When the history of soccer in Canada is told in the years to come, it can be said that the Voyageurs – a group of passionate supporters across the country – all but willed the Canadian Championship into existence.
Nearly two decades ago, a group of around 50 supporters bandied about the idea of awarding Canada’s top club with a trophy to call its own – the Voyageurs Cup. No longer would the group wait for a tournament around which a trophy could be crafted. Instead, the Voyageurs funded, created and would award the prize themselves, the very same trophy that Canada’s top teams now compete for to earn a CONCACAF Champions League berth.
The Vancouver Whitecaps host Toronto FC Wednesday night in the first leg of the 2018 Canadian Championship final at BC Place. It’s the 11th iteration of the tournament, and 52-year-old Winnipeg-based supporter Dwayne Cole – the trophy’s original creator and organizer – is beyond proud that the group’s vision has finally come to fruition.
“This was always what we, the Voyageurs, wanted,” Cole told CanPL.ca in a phone call ahead of the final. “We wanted it to be a Cup competition that could include as many clubs as possible. When I hear some of these teams (like A.S. Blainville and the Oakville Blue Devils) competing, I think that’s fantastic.”
Cole played a big role in what has flourished into Canada’s premier domestic competition, having spearheaded the physical creation of the trophy that teams from across the country – and across multiple leagues – now contest.
Crafted in a local shop in Winnipeg, the Voyageurs Cup has been awarded to Canada’s top team since 2002, though the Canadian Championship in its current form first kicked off in 2008 with just a handful of teams. This year, six teams from four different leagues contested the trophy, and for Cole – who proudly declared “I’m Valour FC member No. 462” when asked about the CPL’s role in the competition – this rapid growth brought back fond memories of how it all began.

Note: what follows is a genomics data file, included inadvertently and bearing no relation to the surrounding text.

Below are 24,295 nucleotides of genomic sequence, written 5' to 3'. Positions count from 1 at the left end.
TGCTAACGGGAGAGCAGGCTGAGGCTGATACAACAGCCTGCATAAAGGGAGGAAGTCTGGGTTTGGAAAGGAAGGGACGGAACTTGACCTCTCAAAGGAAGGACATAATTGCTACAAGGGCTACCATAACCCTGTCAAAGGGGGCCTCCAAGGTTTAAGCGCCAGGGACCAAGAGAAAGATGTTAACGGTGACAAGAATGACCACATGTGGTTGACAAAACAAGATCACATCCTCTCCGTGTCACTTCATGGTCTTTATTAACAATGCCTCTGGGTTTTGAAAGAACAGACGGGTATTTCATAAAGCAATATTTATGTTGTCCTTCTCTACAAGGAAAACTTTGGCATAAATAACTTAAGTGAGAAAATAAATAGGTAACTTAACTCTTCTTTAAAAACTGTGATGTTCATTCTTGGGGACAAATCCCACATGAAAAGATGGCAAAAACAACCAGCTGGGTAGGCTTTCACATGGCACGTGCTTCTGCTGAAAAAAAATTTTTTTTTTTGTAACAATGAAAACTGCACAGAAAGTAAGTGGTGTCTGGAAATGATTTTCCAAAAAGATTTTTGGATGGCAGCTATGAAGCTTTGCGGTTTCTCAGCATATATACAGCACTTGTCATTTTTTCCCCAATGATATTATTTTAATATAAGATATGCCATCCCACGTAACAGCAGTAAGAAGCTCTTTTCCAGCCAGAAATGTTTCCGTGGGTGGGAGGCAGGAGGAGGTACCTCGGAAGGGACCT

“It all happened on the Voyageurs Forum,” Cole recalled. “It was people floating around different ideas, banter back and forth. That’s how the Voyageurs operated with everything. The idea came up, people voted on it, and the talk was what the cup was going to look like. This particular design was chosen, and then the whole financial thing came up. I organized all the money. It was basically all donations, and some people donated just a few bucks and others donated hundreds.
“It wasn’t just about making the trophy. The main issue was how are we going to pay for it to go across Canada if we have a good size trophy? We made it purposely lightweight, and a custom-made solid oak case that was heavy duty enough to protect the cup, because it was going to be shipped coast to coast.
“We, the fans, just said, ‘let’s do it,”’ he continued. “It wasn’t going to happen otherwise. That was really the driving force behind the Voyageurs Cup – we needed a Canadian champion.”
Next year, Canadian Premier League clubs will also compete for the Voyageurs Cup, more than doubling the number of participants. While the CPL is still in its formative years, the increase in competition – both in quality and quantity – is “exactly” what Cole said the Voyageurs had in mind when they first introduced the trophy in 2002.
As for the future? Cole hopes even more teams from Canada’s amateur and semi-pro levels can be involved, too.
“Ultimately, it would be great to envision something like what the FA Cup is in England happening over here,” he offered. “When you start getting teams from different leagues and different levels, that’s what the domestic cup competition should be.”